Dyssomnia Vs Parasomnia
Parasomnia and dyssomnia are both primary disorders and are not commonly caused by external factors, such as drugs or psychological conditions. However, the two terms are completely different.
Dyssomnia is a condition that makes it hard for a person to fall asleep. The most common dyssomnia is sleep apnea. On the other hand, the parasomnia definition covers abnormal activities and behaviors that occur during sleep.
Common Questions on Parasomnia Sleep Disorders
Below, you can read more on parasomnia specifics to learn more about this condition. The answers below cover the most common questions that arise around this term.
A parasomnia is a sleeping disorder characterized by unusual behavior during, before, or after sleep. The condition may occur when a person is partly conscious, and the patient may not remember the episodes clearly.
It may be hard to tell whether you are suffering from parasomnia or not since you won’t remember most episodes. But if you have trouble falling asleep at night, you may be suffering from this condition.
If you find yourself drenched in sweat or feeling tired, you may also be having active episodes at night. Sometimes, patients wake up in unfamiliar locations. If you think that you have parasomnia, I strongly recommend getting a doctor’s help or staying with family or friends for a while.
Non-REM parasomnia is a type of sleep disorder that occurs in the third or fourth stage of non-REM sleep. Unlike REM-related parasomnia, such episodes happen when you are in the middle of sleep. Typical forms of non-REM parasomnia include sleepwalking, sleep talking, and night terrors.
Contrary to popular belief, waking a sleepwalker will not cause a heart attack or brain damage. Usually, there is no need to wake up a person since the patient usually sits on the bed and goes back to sleep after some time. But if you have to wake them up, you should do this by making a loud noise from a distance. Sleepwalkers are usually confused when they wake up and may do unconscious harm to the person who awakened them.
Dyssomnia and parasomnia are both sleep disorders, but they refer to different conditions. Dyssomnia disorder makes it hard for you to fall asleep or stay asleep. On the other hand, parasomnia is what makes you behave in strange ways at night and may occur as you fall asleep or almost woke up.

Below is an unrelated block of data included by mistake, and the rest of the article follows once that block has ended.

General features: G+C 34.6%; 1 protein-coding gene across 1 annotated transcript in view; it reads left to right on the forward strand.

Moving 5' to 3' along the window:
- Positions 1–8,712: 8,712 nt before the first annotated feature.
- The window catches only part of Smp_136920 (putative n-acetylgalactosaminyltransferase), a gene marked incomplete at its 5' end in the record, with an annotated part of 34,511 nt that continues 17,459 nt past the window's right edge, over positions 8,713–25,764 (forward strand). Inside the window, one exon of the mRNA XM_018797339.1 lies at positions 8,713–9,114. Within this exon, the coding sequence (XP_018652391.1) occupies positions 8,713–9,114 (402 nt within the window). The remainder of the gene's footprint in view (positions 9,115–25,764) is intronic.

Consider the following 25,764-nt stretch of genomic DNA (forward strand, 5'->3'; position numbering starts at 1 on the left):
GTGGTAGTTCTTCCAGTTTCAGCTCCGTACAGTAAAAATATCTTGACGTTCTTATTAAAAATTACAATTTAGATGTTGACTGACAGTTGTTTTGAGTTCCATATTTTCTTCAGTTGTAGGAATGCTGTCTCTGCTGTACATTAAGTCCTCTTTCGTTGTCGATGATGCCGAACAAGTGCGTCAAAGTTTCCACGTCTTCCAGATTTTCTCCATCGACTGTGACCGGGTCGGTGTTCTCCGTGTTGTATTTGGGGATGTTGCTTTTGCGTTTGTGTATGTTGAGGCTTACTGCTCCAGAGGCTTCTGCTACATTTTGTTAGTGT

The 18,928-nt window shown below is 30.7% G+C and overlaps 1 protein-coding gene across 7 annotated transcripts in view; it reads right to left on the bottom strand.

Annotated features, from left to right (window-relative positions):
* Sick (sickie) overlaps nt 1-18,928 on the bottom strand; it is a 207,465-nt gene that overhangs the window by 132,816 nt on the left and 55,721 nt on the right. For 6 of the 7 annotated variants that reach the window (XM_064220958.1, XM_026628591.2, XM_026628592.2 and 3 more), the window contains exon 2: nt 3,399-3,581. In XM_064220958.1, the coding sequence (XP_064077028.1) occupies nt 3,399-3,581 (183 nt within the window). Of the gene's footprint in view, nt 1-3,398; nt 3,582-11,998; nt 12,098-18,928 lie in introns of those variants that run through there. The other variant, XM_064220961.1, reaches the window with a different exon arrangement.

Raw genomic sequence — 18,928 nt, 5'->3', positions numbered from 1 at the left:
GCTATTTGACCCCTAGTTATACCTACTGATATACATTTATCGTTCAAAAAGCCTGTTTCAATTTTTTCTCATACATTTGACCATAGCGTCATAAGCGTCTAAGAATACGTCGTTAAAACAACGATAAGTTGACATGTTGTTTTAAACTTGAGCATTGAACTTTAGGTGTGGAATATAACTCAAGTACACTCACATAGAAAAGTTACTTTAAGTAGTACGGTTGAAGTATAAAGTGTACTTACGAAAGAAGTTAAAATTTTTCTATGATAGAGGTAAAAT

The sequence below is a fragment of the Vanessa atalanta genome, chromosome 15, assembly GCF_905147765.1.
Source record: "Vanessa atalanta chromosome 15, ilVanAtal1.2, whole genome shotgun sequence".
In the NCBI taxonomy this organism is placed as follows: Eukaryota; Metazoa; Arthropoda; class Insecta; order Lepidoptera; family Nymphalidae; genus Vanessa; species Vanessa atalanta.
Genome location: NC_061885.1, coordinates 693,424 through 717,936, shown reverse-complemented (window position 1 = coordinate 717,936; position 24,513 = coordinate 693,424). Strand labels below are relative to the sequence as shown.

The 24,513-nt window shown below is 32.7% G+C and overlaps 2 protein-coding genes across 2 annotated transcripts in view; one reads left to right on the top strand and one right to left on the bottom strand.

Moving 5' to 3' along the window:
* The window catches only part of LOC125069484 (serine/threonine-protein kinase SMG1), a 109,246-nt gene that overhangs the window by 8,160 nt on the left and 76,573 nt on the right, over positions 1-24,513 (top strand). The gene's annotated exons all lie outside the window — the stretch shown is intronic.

External factors do not cause parasomnia disorders, and they occur as you fall asleep, during sleep, or when you get aroused from it. The most common types of parasomnia include sleepwalking, sleep-talking, recurrent isolated sleep paralysis, night terrors, and sleep-related eating disorders.
The Final Word
Parasomnia disorders come in many different forms and are characterized by unusual behavior in sleep. People who suffer from parasomnia are not always aware of their actions and may have limited memory of the episodes. Although their eyes may be open during the attack, their brains do not process the vision. Still, people suffering from this disorder won’t usually harm themselves or others. You just need to take some precautions to ensure that they can’t cause harm to anyone near them.
Children typically grow out of their parasomnia disorders. If you experience episodes as an adult, you should consider visiting a doctor for the exact diagnosis and treatment. Mild and harmless cases don’t always need to be treated since the medications may come with unpleasant side effects.
Do you assume that you have a parasomnia disorder? How do you cope with it? Have you ever tried any behavioral or medical treatment for parasomnia? Share your story with me in the comments below.
I am a certified therapist. The area of my study includes sleep medicine as well. I’ve chosen this field of research not by chance. For years I’ve suffered from insomnia, and have been trying various medicines, including sleeping techniques, natural remedies, and even hypnosis. According to my observations, the quality of sleep depends on numerous external and internal factors that may seem irrelevant at first sight.